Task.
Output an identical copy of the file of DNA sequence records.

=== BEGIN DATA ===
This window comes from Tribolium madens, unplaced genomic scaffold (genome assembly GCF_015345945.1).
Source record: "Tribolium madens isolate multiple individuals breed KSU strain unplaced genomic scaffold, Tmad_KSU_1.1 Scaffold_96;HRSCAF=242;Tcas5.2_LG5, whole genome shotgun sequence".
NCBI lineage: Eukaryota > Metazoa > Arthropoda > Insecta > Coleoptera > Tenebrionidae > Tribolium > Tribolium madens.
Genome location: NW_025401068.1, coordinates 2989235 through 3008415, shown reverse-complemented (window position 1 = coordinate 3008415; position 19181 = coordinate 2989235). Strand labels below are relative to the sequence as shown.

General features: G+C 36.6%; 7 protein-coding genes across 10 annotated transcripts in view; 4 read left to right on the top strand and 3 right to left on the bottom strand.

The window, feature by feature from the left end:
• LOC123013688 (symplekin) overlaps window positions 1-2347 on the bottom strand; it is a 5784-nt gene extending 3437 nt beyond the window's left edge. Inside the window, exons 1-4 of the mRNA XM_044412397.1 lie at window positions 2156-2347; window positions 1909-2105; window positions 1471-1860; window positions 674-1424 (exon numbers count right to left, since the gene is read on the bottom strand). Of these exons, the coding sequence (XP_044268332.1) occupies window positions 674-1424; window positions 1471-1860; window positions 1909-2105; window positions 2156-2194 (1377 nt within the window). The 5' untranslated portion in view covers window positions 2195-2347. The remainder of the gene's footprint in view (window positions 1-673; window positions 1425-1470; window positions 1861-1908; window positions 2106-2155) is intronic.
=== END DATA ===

This window comes from Tribolium madens, unplaced genomic scaffold (genome assembly GCF_015345945.1).
Source record: "Tribolium madens isolate multiple individuals breed KSU strain unplaced genomic scaffold, Tmad_KSU_1.1 Scaffold_96;HRSCAF=242;Tcas5.2_LG5, whole genome shotgun sequence".
NCBI lineage: Eukaryota > Metazoa > Arthropoda > Insecta > Coleoptera > Tenebrionidae > Tribolium > Tribolium madens.
Genome location: NW_025401068.1, coordinates 2989235 through 3008415, shown reverse-complemented (window position 1 = coordinate 3008415; position 19181 = coordinate 2989235). Strand labels below are relative to the sequence as shown.

General features: G+C 36.6%; 7 protein-coding genes across 10 annotated transcripts in view; 4 read left to right on the top strand and 3 right to left on the bottom strand.

The window, feature by feature from the left end:
• LOC123013688 (symplekin) overlaps window positions 1-2347 on the bottom strand; it is a 5784-nt gene extending 3437 nt beyond the window's left edge. Inside the window, exons 1-4 of the mRNA XM_044412397.1 lie at window positions 2156-2347; window positions 1909-2105; window positions 1471-1860; window positions 674-1424 (exon numbers count right to left, since the gene is read on the bottom strand). Of these exons, the coding sequence (XP_044268332.1) occupies window positions 674-1424; window positions 1471-1860; window positions 1909-2105; window positions 2156-2194 (1377 nt within the window). The 5' untranslated portion in view covers window positions 2195-2347. The remainder of the gene's footprint in view (window positions 1-673; window positions 1425-1470; window positions 1861-1908; window positions 2106-2155) is intronic.